Joining to Preside, Not to Govern: The joining of the Republicans and Independent Democrats was the result of what Governor Malcolm Wilson was fond of calling a “fortuitous concatenation of circumstances.” Concerned entirely with institutional power and control, it required no agreement on a policy agenda. In fact, all the original Independent Democrats had left-of-center home district coalitions; all had Working Family Party support in 2012. So the organization of the Independent Democrat caucus in 2010 and its subsequent actions were not seen from the left as undermining a “progressive agenda,” as some regular Democrats have claimed.

Governor Andrew Cuomo took no apparent steps to encourage the Democrats to cohere in organizing the Senate. He said he did this out of respect for the Legislature’s prerogative to organize itself. Others speculated that he had had success and preferred working with the more disciplined Senate GOP than that body’s more fractious Democrats, whose brief interlude with governing power was problematic, to say the least. But maybe the governor simply understands that the current situation empowers him even further.

Certainly the governor is the big winner in the current circumstance, as—with the state fisc less troubled—he brings renewed attention to a liberal social agenda. For as the Rivera nomination outcome again illustrates, he is now the unchallenged agenda-setter. Assembly Speaker Sheldon Silver remains a resourceful independent power. However, he heads a Democrat conference that is generally in tune with a liberal social agenda, and in which a number of members have hopes for career advancement, perhaps by gubernatorial appointment. Meanwhile, their indispensable post-election coalition has left Senate Republicans bereft of capacity to keep matters from reaching a vote. And once these items are on the docket, there is a Senate Democrat majority for initiatives in such areas as gay rights, women’s rights, gun control, minimum wage increases, and judicial nominations.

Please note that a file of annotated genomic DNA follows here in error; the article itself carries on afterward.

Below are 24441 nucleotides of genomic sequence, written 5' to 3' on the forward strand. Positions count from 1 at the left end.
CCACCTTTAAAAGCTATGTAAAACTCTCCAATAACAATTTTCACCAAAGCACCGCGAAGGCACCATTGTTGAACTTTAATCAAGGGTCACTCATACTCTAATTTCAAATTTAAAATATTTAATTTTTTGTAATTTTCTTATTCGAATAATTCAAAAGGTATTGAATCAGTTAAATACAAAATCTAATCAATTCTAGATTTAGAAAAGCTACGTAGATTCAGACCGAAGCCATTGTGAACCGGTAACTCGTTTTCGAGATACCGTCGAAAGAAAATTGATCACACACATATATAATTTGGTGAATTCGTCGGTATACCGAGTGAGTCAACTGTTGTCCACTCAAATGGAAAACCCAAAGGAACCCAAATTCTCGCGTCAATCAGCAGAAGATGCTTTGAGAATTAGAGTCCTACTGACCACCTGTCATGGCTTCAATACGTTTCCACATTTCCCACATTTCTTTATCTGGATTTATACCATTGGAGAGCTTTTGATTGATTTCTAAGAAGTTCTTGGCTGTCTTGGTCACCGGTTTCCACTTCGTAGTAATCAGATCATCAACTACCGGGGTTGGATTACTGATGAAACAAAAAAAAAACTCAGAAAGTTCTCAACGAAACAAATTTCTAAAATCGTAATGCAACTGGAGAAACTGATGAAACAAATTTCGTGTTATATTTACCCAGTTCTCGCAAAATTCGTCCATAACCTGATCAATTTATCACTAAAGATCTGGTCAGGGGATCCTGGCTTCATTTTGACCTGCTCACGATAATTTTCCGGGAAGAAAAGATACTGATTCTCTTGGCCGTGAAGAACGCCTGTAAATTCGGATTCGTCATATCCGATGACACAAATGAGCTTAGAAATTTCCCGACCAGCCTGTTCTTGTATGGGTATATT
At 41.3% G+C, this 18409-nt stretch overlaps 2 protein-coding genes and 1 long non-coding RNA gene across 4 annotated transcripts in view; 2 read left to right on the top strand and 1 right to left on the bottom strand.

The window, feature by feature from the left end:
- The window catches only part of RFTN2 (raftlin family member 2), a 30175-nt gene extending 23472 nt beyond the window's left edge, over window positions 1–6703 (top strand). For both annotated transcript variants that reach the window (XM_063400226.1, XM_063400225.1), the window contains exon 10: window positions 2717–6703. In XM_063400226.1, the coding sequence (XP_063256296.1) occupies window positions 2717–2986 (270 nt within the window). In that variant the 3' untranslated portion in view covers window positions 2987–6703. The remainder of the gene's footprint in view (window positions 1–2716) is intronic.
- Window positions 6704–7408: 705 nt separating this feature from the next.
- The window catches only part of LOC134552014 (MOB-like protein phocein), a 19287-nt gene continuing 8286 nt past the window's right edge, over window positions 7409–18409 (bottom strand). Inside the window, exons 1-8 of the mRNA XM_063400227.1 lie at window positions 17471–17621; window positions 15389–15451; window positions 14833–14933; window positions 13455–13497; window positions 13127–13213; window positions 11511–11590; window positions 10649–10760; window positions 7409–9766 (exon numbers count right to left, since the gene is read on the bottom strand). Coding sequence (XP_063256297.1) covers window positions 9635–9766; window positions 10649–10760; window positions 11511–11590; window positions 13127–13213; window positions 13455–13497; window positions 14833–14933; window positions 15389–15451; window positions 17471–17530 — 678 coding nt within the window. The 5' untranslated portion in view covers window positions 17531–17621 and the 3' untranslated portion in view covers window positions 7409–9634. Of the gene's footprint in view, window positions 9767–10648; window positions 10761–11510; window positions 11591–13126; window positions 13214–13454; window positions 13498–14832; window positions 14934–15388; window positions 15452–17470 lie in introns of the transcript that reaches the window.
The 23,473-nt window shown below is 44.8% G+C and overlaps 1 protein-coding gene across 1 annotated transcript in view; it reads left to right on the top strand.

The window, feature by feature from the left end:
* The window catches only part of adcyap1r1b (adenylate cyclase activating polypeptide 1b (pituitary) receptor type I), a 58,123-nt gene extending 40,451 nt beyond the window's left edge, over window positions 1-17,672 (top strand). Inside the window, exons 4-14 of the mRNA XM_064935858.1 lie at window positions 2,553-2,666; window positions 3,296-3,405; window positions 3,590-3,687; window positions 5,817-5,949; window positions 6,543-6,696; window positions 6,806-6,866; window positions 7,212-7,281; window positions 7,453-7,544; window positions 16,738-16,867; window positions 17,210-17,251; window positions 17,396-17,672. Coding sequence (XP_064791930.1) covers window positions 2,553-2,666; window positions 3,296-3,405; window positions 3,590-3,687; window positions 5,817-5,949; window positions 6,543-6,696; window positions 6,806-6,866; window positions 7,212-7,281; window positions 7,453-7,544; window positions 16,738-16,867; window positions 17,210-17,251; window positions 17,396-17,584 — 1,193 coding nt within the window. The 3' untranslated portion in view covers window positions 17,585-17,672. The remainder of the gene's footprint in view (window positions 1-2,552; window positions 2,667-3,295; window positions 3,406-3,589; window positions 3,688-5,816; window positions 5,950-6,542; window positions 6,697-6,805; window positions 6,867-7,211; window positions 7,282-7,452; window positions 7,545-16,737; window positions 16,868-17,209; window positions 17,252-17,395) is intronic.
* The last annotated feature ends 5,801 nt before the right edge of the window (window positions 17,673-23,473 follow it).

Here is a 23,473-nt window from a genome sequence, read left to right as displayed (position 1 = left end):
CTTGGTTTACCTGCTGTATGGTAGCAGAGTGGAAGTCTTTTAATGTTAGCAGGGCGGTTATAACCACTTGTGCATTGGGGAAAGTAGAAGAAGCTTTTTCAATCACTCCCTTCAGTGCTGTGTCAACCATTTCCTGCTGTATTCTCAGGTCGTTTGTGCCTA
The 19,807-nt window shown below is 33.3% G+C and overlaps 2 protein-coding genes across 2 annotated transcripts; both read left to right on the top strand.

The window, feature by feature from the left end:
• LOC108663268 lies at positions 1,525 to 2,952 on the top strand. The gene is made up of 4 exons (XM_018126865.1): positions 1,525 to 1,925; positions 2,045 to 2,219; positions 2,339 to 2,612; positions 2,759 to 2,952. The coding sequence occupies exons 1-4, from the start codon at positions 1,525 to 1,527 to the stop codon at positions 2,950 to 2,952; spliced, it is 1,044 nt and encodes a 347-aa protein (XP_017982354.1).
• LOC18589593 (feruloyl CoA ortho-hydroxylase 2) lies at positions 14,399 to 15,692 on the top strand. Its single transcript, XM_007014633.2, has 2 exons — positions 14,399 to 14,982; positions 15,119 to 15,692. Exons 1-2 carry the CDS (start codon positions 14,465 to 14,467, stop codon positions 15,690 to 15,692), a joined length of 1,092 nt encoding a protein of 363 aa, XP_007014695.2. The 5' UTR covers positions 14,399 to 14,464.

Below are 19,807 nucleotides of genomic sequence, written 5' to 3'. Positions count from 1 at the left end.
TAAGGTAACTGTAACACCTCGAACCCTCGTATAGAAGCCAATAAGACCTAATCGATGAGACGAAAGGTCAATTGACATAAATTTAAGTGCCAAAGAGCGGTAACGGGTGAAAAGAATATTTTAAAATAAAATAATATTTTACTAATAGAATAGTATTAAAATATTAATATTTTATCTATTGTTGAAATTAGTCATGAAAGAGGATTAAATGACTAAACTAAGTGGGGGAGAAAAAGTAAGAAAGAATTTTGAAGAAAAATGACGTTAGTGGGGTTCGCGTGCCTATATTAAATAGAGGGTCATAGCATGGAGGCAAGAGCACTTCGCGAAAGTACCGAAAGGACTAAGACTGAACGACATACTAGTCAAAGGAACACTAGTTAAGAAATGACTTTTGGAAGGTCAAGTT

The GOP: Hunker Down and Wait: As the recent backlash on the passage of New York’s “toughest in the nation” gun control legislation shows, every time the Senate Democrat majority prevails, those other coalitions, the district-based and third party coalitions of Republican Senators are threatened. The thinking: “They never allowed these bad things to happen before. Why now?” The best GOP answers: “They would have been worse if we were not partly in charge.” And “Bear with us; we’ll get through the next two years and, with your help, get things back to normal.”

After all, the Senate GOP designed the current districts in 2011 so that they would retain control.  Elections in at least two were very close. It is reasonable for them to think that in a non-presidential year with much lower turnout, and no real competition for governor to bring Democrats out (even with a popular Andrew Cuomo at the head of the ticket), they might regain complete control.  One or two party switches might also be anticipated; for example, there would likely be little risk at home for Simcha Felder to come all the way across the aisle.

As for the Independent Democrats, it’s all about the deal they might make, the inducements they might be offered, to return to the fold. Here the Governor as an agenda-setter turns out to be an unacknowledged (but never unintended) friend of the restoration of Democrat unity in the Senate. For every liberal social policy vote he pushes to the floor will result in a demonstration that there is in fact, if not in power, a Senate Democrat majority.


Professor Gerald Benjamin is associate vice president for regional engagement and director of the Center for Research, Regional Education and Outreach at SUNY New Paltz.